This blog was intended to be a description of how I transfer Earthworms from one bin to another. My pictures didn’t quite work out, but not to be discouraged I have one more colony to transfer. However I ran out of bins due to wear and tear, they get brittle after a few years. I had to order more, they are due to be delivered next week. A little bit of planning goes a long way, so does a lack of planning.
I haven’t seen many reptiles this summer so far, I’m wondering if the cool nights and hot days have something to do with it. To see them is an indication the environment is healthy, I look for them. Bullfrogs are difficult for me to spot, I hear them but am unable to clamber down the levee to shine a light on them. I am reduced to finding them in the daylight and we all know how that goes, they’re not out in the sun. I was however lucky enough to take a few pictures over the past months.
I captured a photo of this Snake working it’s way across the Levee early this past spring. I suspect it had just molted, It was difficult to tell if it was merely wet or recently shedded. This species is harmless, it most likely sensed me close by just kept it’s pace and direction. I don’t hurt or molest the critters, I’m happy they are here.
I was fortunate to be able to take a picture of this good size Mud Turtle around the same time as the photo of the Snake above. There are numerous Turtles in the slough, one spot further North has a large population. In my neck of the woods they are more difficult to see due to the current but they may spotted sunning as this one is doing. The water is cold, a constant 55° F (12.7° C), I was unaware Turtles are able to survive in that temperature.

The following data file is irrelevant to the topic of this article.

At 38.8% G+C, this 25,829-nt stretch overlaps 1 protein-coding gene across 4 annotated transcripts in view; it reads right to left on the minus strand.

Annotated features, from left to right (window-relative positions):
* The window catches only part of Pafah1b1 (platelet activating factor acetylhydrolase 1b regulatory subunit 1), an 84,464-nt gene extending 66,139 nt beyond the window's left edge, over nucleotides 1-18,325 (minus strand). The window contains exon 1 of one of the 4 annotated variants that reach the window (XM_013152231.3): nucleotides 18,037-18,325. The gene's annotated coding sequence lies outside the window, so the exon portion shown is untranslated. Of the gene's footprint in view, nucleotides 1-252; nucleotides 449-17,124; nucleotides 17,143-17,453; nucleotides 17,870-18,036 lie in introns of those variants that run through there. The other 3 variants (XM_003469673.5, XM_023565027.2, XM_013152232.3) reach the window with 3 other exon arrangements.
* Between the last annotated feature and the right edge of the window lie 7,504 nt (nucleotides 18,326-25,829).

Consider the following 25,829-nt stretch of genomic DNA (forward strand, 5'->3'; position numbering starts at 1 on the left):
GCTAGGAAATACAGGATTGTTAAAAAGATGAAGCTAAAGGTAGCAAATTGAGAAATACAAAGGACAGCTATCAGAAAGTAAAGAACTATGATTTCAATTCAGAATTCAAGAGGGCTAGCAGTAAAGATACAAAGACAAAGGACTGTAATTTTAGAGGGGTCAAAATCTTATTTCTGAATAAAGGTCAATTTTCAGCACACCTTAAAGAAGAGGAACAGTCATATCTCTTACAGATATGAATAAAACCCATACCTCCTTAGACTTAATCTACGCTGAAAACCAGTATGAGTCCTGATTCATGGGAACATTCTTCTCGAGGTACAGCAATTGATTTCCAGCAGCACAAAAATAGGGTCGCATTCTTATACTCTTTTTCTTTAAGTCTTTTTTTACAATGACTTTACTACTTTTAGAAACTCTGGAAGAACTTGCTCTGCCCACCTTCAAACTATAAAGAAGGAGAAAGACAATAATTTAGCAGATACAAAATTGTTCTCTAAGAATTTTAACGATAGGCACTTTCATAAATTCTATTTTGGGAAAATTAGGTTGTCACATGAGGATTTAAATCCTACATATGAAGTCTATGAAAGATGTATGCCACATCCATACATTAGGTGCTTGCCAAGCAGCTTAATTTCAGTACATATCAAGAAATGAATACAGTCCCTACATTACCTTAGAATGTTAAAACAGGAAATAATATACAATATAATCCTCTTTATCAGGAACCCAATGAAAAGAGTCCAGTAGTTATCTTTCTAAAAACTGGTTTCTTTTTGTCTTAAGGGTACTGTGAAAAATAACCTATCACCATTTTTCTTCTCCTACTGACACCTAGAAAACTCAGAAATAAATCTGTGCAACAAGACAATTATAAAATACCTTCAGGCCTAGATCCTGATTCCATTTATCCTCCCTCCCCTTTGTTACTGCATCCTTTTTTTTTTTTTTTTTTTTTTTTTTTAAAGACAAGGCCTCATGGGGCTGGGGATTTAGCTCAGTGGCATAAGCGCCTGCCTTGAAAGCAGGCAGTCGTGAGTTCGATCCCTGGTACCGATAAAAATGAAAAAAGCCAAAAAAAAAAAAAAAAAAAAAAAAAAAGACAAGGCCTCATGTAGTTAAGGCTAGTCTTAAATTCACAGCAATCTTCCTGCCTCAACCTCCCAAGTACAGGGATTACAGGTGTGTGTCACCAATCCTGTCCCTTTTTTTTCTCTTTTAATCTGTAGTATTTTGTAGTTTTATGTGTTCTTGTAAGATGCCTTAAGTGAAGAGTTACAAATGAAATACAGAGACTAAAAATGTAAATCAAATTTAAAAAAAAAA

I have watched Turtles swim underwater past the docks, that is interesting. They are not fast swimmers they are however determined to get where they are headed. I am sure there are many more in the water than what meets the eye. Unlike the fence Lizards that are everywhere.
I am convinced there are many more Fence Lizards than those I see, they are everywhere. Blue Jays, Skinks and Hawks will prey on them, I question how many they are able to catch as they are fast. On occasion one will fall into the water, always a life ending event.
Years ago I was in the Sierra’s and stopped at a small resort next to a steep sided canyon about 50 feet high that had a narrow river running through it. In the river were many large German Brown Trout, a dozen or so fishermen were on the shore attempting to catch them. A young boy of 10 years old came walking up with a fishing pole, he lived at the resort. As he went past me he said “I know how to catch them, watch me.” I didn’t dought him for a second as he scrambled up and down the steep cliff. He caught a Fence Lizard which he baited his hook with. Tossing the hook, line and sinker into the water for no longer than three seconds when one of the big fish attacked it. He reeled it in as all of the older fishermen watched him. He told me as he passed by the problem is they’re all using the same bait that everyone always uses. I shook my head and laughed.
Jacques Lebec Earthworm Farming and Composting